Presentation Title

Getting to yes- armor removal with private landowners

Session Title

General Habitat Topics

Conference Track

Habitat

Conference Name

Salish Sea Ecosystem Conference (2016 : Vancouver, B.C.)

Contributing Repository

Digital content made available by University Archives, Heritage Resources, Western Libraries, Western Washington University.

Presenter/Author Information

Tina WhitmanFollow

Type of Presentation

Poster

Abstract

San Juan County’s 400+ miles of marine shoreline provide forage fish spawning sites, eelgrass meadows and kelp beds as well as feeding, refuge and migration corridors for rockfish, salmon, seabirds and orca. The health of these marine habitats is critical to the recovery of the Salish Sea. Unfortunately, nearshore ecosystems throughout the region are suffering from ongoing and cumulative impacts of shoreline development. Armoring buries forage fish spawning habitat and disrupts geologic processes. Shoreline vegetation removal and improperly managed runoff directly contribute to loss of ecosystem health, bluff failure and increased demand for new armoring.

In San Juan County, armoring is present on 22.5% of all non-bedrock shores. Since 2010 at least 8 new bulkheads have been constructed here in situations where no structure was at risk (e.g. non-exempt), and 3 of these are located on documented forage fish spawning beaches. Development pressures and rising seas are expected to increase demand for hard armor.

Friends of the San Juans has worked for the past 15 years to prioritize beach and bluff restoration projects, develop relationships with public and private shoreline property owners, and develop, implement and monitor habitat improvement projects. Over this time, many lessons have been learned about engaging landowners in the protection and restoration of coastal processes, habitats and species. This poster will use a case study approach for the Brown Island Feeder Bluff Restoration (armor removal) Project to highlight some of the successful tools FRIENDS is applying to landowner engagement efforts, including new informational graphics and short videos that share the human perspective of physical and biological restoration efforts.

Rights

This resource is displayed for educational purposes only and may be subject to U.S. and international copyright laws. For more information about rights or obtaining copies of this resource, please contact University Archives, Heritage Resources, Western Libraries, Western Washington University, Bellingham, WA 98225-9103, USA (360-650-7534; heritage.resources@wwu.edu) and refer to the collection name and identifier. Any materials cited must be attributed to the Salish Sea Ecosystem Conference Records, University Archives, Heritage Resources, Western Libraries, Western Washington University.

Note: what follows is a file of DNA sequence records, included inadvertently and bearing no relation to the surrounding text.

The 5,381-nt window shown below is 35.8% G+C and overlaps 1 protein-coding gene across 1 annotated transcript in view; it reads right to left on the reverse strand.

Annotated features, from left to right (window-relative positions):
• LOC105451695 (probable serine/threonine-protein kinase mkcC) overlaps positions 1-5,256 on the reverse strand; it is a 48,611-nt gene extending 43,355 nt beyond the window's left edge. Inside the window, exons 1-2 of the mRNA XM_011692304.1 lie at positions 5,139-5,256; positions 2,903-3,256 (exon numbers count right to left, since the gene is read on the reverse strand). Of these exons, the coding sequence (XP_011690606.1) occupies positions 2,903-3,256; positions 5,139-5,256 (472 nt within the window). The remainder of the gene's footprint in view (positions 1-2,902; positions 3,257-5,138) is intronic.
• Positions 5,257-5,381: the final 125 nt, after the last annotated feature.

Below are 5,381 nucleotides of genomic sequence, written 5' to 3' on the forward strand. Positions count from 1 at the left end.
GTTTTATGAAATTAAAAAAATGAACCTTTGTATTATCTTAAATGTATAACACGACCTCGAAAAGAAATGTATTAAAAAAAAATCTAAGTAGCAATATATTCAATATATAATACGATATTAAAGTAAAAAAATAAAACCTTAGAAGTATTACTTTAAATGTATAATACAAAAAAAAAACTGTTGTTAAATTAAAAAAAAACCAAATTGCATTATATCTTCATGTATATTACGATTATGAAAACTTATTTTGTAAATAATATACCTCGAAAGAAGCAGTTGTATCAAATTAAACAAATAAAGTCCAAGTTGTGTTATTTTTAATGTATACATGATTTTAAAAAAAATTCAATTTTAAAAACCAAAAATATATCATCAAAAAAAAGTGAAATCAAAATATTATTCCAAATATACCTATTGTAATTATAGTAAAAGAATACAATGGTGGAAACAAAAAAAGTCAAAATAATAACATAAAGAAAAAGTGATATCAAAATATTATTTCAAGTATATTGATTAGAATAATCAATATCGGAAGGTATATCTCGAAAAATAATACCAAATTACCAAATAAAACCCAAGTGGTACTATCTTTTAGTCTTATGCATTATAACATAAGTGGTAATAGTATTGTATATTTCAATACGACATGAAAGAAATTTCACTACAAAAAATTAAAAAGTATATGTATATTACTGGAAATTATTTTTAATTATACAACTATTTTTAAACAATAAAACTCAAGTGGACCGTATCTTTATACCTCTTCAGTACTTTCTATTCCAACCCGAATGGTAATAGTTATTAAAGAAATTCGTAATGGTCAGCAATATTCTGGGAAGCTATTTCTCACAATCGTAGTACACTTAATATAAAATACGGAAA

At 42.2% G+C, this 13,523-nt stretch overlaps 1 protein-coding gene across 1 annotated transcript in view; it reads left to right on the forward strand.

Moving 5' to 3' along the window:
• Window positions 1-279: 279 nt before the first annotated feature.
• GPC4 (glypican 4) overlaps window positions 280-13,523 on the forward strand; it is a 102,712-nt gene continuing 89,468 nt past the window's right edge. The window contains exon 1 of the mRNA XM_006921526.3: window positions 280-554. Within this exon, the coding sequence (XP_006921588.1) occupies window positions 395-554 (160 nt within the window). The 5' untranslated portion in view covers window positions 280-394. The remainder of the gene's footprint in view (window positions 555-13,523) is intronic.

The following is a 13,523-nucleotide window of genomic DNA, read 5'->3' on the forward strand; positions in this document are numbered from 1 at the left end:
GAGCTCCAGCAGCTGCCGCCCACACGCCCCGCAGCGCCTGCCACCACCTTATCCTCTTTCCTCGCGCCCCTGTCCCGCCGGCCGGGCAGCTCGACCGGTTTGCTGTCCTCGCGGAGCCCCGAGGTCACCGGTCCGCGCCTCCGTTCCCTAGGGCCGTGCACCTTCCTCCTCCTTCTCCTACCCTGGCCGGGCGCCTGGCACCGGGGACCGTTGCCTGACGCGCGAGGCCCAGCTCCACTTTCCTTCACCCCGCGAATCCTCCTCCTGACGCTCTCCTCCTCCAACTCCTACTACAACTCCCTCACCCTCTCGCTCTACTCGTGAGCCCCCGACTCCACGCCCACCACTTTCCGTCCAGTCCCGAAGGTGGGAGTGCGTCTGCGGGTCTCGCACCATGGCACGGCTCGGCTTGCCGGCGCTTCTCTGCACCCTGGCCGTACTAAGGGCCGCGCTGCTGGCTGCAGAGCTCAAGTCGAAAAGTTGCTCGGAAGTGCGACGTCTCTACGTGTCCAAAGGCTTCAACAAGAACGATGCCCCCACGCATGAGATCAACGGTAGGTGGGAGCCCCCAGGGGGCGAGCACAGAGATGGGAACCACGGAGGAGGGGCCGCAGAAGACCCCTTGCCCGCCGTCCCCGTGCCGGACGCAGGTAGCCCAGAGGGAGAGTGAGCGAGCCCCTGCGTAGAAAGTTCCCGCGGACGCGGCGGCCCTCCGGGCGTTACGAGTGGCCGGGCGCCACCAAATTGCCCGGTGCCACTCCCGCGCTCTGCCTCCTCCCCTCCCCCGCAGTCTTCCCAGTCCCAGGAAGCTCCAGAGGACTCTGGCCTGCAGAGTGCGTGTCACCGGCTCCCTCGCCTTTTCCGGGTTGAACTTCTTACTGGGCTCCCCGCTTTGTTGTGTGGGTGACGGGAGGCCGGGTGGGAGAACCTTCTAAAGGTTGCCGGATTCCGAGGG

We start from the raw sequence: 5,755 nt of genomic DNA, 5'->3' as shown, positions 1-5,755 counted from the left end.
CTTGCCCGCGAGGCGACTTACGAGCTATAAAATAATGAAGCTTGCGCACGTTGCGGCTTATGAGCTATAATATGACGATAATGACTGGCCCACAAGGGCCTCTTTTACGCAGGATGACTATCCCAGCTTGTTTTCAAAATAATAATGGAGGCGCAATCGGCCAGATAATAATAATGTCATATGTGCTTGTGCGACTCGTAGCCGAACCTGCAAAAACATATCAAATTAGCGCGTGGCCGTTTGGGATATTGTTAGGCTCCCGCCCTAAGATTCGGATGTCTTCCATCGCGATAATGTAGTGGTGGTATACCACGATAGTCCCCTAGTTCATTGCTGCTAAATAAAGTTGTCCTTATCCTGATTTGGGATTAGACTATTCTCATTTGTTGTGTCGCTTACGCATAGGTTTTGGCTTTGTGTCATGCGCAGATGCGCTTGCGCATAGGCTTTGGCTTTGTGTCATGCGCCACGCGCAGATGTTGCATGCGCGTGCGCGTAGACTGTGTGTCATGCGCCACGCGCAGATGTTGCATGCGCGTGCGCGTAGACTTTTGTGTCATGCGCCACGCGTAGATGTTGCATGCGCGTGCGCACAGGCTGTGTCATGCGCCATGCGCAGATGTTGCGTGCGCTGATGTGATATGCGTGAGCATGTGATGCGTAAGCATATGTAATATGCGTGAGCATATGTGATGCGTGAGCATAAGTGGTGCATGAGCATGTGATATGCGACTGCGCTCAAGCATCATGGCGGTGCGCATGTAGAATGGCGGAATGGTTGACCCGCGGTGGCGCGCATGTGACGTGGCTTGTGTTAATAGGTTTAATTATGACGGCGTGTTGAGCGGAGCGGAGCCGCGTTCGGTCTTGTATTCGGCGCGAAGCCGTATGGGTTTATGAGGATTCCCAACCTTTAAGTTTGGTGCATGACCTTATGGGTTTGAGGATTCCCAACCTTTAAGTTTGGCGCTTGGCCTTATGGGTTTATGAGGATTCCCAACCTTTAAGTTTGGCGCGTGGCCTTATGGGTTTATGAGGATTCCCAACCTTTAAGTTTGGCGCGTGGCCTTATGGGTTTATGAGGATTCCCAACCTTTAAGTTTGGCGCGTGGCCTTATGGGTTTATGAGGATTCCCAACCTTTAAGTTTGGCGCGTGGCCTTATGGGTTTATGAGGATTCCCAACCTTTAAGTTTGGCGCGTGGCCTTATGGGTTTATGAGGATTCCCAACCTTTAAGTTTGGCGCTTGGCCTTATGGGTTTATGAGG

Language

English

Format

application/pdf

Type

Text

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Getting to yes- armor removal with private landowners

2016SSEC

San Juan County’s 400+ miles of marine shoreline provide forage fish spawning sites, eelgrass meadows and kelp beds as well as feeding, refuge and migration corridors for rockfish, salmon, seabirds and orca. The health of these marine habitats is critical to the recovery of the Salish Sea. Unfortunately, nearshore ecosystems throughout the region are suffering from ongoing and cumulative impacts of shoreline development. Armoring buries forage fish spawning habitat and disrupts geologic processes. Shoreline vegetation removal and improperly managed runoff directly contribute to loss of ecosystem health, bluff failure and increased demand for new armoring.

In San Juan County, armoring is present on 22.5% of all non-bedrock shores. Since 2010 at least 8 new bulkheads have been constructed here in situations where no structure was at risk (e.g. non-exempt), and 3 of these are located on documented forage fish spawning beaches. Development pressures and rising seas are expected to increase demand for hard armor.

Friends of the San Juans has worked for the past 15 years to prioritize beach and bluff restoration projects, develop relationships with public and private shoreline property owners, and develop, implement and monitor habitat improvement projects. Over this time, many lessons have been learned about engaging landowners in the protection and restoration of coastal processes, habitats and species. This poster will use a case study approach for the Brown Island Feeder Bluff Restoration (armor removal) Project to highlight some of the successful tools FRIENDS is applying to landowner engagement efforts, including new informational graphics and short videos that share the human perspective of physical and biological restoration efforts.